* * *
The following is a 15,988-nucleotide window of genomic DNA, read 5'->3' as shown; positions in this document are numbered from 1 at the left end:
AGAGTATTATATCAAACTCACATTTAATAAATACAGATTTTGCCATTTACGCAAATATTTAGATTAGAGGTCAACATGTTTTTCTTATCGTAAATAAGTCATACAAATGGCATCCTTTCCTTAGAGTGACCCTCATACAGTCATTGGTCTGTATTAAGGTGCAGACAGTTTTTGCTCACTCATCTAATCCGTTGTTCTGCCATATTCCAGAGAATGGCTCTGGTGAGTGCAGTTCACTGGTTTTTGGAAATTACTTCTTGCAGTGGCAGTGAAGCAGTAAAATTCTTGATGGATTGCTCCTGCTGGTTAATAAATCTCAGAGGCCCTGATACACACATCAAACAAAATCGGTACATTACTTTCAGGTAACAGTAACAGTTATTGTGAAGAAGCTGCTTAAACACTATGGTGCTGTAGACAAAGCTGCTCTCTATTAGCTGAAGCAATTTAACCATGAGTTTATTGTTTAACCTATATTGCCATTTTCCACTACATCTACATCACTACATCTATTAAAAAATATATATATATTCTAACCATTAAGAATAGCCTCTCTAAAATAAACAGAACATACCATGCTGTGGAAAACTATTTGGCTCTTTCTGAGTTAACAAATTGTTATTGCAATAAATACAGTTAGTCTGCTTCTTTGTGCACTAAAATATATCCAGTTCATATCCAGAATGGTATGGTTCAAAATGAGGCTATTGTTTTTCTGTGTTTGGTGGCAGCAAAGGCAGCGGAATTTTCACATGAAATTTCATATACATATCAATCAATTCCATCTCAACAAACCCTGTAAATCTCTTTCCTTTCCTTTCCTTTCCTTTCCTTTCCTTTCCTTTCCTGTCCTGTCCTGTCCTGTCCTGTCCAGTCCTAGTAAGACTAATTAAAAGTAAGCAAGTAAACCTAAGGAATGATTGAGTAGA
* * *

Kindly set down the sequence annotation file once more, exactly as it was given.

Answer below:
The following is a 15,988-nucleotide window of genomic DNA, read 5'->3' as shown; positions in this document are numbered from 1 at the left end:
AGAGTATTATATCAAACTCACATTTAATAAATACAGATTTTGCCATTTACGCAAATATTTAGATTAGAGGTCAACATGTTTTTCTTATCGTAAATAAGTCATACAAATGGCATCCTTTCCTTAGAGTGACCCTCATACAGTCATTGGTCTGTATTAAGGTGCAGACAGTTTTTGCTCACTCATCTAATCCGTTGTTCTGCCATATTCCAGAGAATGGCTCTGGTGAGTGCAGTTCACTGGTTTTTGGAAATTACTTCTTGCAGTGGCAGTGAAGCAGTAAAATTCTTGATGGATTGCTCCTGCTGGTTAATAAATCTCAGAGGCCCTGATACACACATCAAACAAAATCGGTACATTACTTTCAGGTAACAGTAACAGTTATTGTGAAGAAGCTGCTTAAACACTATGGTGCTGTAGACAAAGCTGCTCTCTATTAGCTGAAGCAATTTAACCATGAGTTTATTGTTTAACCTATATTGCCATTTTCCACTACATCTACATCACTACATCTATTAAAAAATATATATATATTCTAACCATTAAGAATAGCCTCTCTAAAATAAACAGAACATACCATGCTGTGGAAAACTATTTGGCTCTTTCTGAGTTAACAAATTGTTATTGCAATAAATACAGTTAGTCTGCTTCTTTGTGCACTAAAATATATCCAGTTCATATCCAGAATGGTATGGTTCAAAATGAGGCTATTGTTTTTCTGTGTTTGGTGGCAGCAAAGGCAGCGGAATTTTCACATGAAATTTCATATACATATCAATCAATTCCATCTCAACAAACCCTGTAAATCTCTTTCCTTTCCTTTCCTTTCCTTTCCTTTCCTTTCCTTTCCTGTCCTGTCCTGTCCTGTCCTGTCCAGTCCTAGTAAGACTAATTAAAAGTAAGCAAGTAAACCTAAGGAATGATTGAGTAGA